Thursday, October 25, 2012

National Zoo Redux Part IV: Back to Amazonia

Continuing past the end of the American Trail, there is a spectacled bear exhibit.

And a little further down was the Amazonia building. This is a Brazilian rainbow boa on the lower floor.

A few photos of titi monkeys I got on the upper floor. Having come to the National Zoo several times by now, I've concluded that the difficulty of finding the animals in Amazonia is higher than any other Amazon walkthrough exhibit I've been to. Granted, the monkeys, spoonbills, and large fish and turtles you can view from above aren't too hard to spot, but it can take a while to find things like tanagers and tortoises, never mind the really reclusive animals like sloths or frogs (which I still haven't succeeded in seeing). Alternatively, I just have really bad timing.


A roseate spoonbill.

Pacu from above. Closely related to piranhas, these fish feed on a large amount of fruit and are important seed dispersers.

Poison-dart frogs from the amphibian exhibition area that comes after the walkthrough.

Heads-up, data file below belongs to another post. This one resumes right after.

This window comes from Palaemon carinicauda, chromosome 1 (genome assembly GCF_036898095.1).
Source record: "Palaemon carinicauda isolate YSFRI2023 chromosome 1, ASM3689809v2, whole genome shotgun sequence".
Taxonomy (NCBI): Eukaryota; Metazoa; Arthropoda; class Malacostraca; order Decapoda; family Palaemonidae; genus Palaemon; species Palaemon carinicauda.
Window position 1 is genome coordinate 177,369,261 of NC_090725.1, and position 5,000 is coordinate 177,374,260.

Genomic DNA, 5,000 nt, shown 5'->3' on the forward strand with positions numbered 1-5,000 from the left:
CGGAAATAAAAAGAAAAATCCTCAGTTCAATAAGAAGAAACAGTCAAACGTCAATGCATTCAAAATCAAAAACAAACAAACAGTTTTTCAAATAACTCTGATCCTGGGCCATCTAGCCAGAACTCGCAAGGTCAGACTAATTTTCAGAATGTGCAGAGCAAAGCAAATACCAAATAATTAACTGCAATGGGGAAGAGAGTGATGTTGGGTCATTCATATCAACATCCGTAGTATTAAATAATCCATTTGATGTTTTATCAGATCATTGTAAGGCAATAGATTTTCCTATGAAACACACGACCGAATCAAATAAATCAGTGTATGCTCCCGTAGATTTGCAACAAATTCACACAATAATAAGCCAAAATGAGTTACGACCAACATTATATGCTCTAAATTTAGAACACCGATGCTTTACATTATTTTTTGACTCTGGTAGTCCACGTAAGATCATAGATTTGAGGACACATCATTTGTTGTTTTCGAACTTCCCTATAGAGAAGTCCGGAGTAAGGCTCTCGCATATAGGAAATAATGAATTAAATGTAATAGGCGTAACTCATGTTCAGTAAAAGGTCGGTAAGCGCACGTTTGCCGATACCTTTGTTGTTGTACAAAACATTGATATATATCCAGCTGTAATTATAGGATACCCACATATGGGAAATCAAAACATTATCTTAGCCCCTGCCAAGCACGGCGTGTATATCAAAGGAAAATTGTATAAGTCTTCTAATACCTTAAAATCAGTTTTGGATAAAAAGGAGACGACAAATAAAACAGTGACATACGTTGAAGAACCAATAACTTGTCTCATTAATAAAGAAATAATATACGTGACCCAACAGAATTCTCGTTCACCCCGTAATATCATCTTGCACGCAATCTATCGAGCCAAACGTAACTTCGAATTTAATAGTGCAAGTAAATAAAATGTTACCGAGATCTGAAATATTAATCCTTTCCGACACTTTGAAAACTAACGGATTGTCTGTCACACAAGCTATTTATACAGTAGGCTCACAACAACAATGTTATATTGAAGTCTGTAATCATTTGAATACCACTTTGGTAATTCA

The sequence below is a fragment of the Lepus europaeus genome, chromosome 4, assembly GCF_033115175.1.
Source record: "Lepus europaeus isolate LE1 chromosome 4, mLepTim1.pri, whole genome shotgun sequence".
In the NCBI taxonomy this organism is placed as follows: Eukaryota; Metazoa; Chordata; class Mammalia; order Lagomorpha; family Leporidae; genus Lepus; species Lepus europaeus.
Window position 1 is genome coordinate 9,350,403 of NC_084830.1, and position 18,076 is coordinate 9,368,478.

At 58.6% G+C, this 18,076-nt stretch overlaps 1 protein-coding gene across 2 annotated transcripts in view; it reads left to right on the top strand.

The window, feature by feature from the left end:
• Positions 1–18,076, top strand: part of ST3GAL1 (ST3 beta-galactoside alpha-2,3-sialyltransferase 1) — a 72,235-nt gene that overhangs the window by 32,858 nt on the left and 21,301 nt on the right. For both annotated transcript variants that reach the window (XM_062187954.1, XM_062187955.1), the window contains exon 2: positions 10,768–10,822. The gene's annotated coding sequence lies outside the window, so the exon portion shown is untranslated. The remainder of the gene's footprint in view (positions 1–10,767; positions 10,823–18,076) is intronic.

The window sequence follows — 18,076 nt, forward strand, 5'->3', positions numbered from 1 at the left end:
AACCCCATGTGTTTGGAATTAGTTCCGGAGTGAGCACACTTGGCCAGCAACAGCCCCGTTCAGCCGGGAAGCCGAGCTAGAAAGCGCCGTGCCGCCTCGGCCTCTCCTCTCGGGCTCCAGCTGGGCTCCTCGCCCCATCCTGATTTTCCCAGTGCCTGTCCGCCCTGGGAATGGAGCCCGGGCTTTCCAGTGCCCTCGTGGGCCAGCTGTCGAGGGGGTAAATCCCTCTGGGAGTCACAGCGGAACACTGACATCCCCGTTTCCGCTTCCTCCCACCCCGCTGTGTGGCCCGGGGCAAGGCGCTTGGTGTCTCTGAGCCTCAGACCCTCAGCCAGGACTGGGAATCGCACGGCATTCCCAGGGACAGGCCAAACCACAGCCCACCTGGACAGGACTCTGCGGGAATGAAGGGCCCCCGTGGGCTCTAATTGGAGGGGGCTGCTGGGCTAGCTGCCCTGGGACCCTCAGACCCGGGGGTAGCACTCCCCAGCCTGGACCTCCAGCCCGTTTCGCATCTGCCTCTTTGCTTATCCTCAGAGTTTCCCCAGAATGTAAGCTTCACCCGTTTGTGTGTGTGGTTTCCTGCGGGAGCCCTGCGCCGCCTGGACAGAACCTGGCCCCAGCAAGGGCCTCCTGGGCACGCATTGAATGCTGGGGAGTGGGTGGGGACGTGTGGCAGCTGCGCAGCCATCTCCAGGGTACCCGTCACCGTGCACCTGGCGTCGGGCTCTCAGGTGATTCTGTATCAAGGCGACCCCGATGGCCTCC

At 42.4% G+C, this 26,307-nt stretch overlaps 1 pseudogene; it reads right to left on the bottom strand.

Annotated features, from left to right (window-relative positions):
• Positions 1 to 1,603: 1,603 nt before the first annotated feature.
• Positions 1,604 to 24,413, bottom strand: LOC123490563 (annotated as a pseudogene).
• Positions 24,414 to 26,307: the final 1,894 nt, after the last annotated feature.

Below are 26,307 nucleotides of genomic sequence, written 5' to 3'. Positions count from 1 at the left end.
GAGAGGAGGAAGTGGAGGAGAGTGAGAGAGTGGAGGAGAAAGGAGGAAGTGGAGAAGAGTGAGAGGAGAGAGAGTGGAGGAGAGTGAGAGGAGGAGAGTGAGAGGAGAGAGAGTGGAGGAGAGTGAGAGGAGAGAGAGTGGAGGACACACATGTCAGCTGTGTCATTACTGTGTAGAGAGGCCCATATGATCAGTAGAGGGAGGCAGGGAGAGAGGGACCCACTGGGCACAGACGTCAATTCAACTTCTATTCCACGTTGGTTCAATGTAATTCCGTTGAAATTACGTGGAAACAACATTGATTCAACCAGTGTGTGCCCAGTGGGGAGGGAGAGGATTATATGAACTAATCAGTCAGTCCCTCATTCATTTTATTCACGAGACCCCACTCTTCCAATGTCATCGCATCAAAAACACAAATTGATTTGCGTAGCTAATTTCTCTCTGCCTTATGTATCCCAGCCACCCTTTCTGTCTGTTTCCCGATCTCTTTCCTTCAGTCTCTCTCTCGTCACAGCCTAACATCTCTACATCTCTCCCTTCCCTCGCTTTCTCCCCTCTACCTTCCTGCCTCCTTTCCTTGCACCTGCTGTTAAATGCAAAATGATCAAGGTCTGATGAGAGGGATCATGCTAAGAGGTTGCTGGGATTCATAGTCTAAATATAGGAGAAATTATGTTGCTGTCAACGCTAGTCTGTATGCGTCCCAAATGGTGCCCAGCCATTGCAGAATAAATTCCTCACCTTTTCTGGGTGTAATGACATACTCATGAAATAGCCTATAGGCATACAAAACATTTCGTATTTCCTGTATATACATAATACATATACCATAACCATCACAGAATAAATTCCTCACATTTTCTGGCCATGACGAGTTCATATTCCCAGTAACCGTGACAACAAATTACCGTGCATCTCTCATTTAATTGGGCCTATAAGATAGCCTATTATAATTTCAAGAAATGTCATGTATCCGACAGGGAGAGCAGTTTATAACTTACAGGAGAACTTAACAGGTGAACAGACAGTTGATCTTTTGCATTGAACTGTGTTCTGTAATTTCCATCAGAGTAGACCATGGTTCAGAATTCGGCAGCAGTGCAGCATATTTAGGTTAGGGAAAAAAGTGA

A fire-bellied toad. When threatened, these anurans expose their brightly-colored underbellies to warn away predators.

A wood frog and Fowler's toad, both species that can be found locally in the U.S.

An African clawed frog. The exhibit mentions it as the likely originator of the chytridiomycosis epidemic unfortunately being currently experienced by amphibians worldwide.

A gold poison-dart frog. Its scientific name, Phyllobates terribilis, reflects its possible status as the most toxic animal known. However, poison-dart frogs get their toxins from specific arthropods they eat, which these captive ones probably don't have access to.

A Panama golden frog. This toad may actually be extinct in the wild, having last been filmed in the wild for Life in Cold Blood in 2007 (and those specimens were later taken into captivity for protection).

I don't know if it's just me, but the poll on the sidebar appears to have reset itself. I don't know how or why this happened. I'm going to keep it up, but unless the problem fixes itself I'm afraid it's going to be a bust. Looks like even without mysterious backpedaling, the poll still managed to screw itself up.

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